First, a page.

Where you put it in the org chart, of course, is up to you. And maybe you arbitrarily put it in with the marketing. That would be semi-logical. You might also put it with customer service. Ditto. Both of those places, however, are going to cause complications if, say, Gizmodo is hounding you for the latest Intel about your new device. Did you just put that in marketing? Does your PR firm mind? I'll bet they do, and I'll bet your head of PR minds very much as well. Never mind the actual marketing manager for that new Tablet, or the actual PRODUCT manager. Or HR, who is busy trying to use the account to recruit talent.
And here we get to the second argument: you can do it yourself, more or less. Yes, you can, at a small organization. Our company is now 100+ and I can still handle most of it (though I do have 2 people helping part time)***. But you know what? You absolutely cannot handle it yourself if you are 500,000 workers with 5 major divisions, pushing out over 10,000 SKUs into 4 industries across 50 countries every year, managed by some 4,000 marketing managers on 6 continents, with PR, customer service, marketing, tech support, crisis management, blogger outreach, community support, security, payment and developer relations needs in each of those 50 countries, needing to be monitored 24 hours a day. Can you do that yourself? What do you call all of those people who DO do that work? They are social media experts. You can title them what you want, but that's what they are. If you hired anything less than an expert, you are not one yourself. Also, where do you house them? Are they in your organization? Your ad agency? In one country? In 3 or 4? In every market? How many languages? And one tiny little screw-up and you have some irate blogger with 10,000 followers bitching and moaning saying, "how hard can it be? Don't they get it?"
So, who figures all of this out for you? You're the CEO of a giant multinational corporation. You're smart and you're busy. Hopefully you've realized this stuff matters, but you can hardly do it yourself. You want to delegate the whole setup to an underling to figure out these questions. Who is she? Boom. A Social Media Expert. I mean, I guess you could just hand it to Bob, over there in the marketing department. That might work.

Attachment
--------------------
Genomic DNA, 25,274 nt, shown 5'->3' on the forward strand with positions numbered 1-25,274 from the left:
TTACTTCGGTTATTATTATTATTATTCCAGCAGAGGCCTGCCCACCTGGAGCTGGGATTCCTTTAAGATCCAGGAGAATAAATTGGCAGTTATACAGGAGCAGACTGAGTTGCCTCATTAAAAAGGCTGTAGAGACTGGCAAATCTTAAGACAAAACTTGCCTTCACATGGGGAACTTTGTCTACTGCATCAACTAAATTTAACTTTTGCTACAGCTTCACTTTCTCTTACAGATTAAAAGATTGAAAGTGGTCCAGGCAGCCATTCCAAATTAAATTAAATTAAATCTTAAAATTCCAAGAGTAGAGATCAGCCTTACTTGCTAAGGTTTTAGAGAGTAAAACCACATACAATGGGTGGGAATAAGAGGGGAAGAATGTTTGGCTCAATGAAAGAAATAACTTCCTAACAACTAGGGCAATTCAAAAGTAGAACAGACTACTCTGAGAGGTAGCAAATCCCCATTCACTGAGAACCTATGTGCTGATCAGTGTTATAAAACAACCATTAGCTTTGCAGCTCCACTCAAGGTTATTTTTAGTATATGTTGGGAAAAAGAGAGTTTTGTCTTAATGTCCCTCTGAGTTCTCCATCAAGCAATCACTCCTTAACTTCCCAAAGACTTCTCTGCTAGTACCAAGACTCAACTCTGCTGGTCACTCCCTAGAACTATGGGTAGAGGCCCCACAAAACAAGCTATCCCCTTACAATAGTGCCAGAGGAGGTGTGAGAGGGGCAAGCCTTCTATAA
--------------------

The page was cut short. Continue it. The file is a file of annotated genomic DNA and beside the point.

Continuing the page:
Now, I don't know where Mr. Shankman works. I assume he's a small businessman like myself, and, like me, he could probably handle it himself. But you know what? If I were magically promoted to the CEO of a major company, I would totally freakin' hire a Social Media Expert. Immediately. And if I didn't, I shouldn't be CEO.
Not every Social Media Expert is out there going from small business to small business, huckstering people who don't know better. Some are out there actually figuring out some really complicated shit for massive corporations who need to radically transform their ways to deal with a new world of constant two-way communication, and are smart enough to realize it.
* Full disclosure, we handle a small part of their social media. but so do lots of other people. Read on.
** Oh god. Just THINK of that one. Any shareholder would love it, but imagine the challenges of identifying whether a Twitterer is also a shareholder, and then DMing them the relevant info. Any company that pulls that off, I will salute you, and I guarantee you're not gonna pull it off in your marketing or customer service dept.
*** And this is without actually having warranties, and only a handful of customers and a limited number of journalists for us to engage with.
Read more: http://www.businessinsider.com/why-some-social-media-experts-are-good-2011-5#ixzz1Nzywqk7b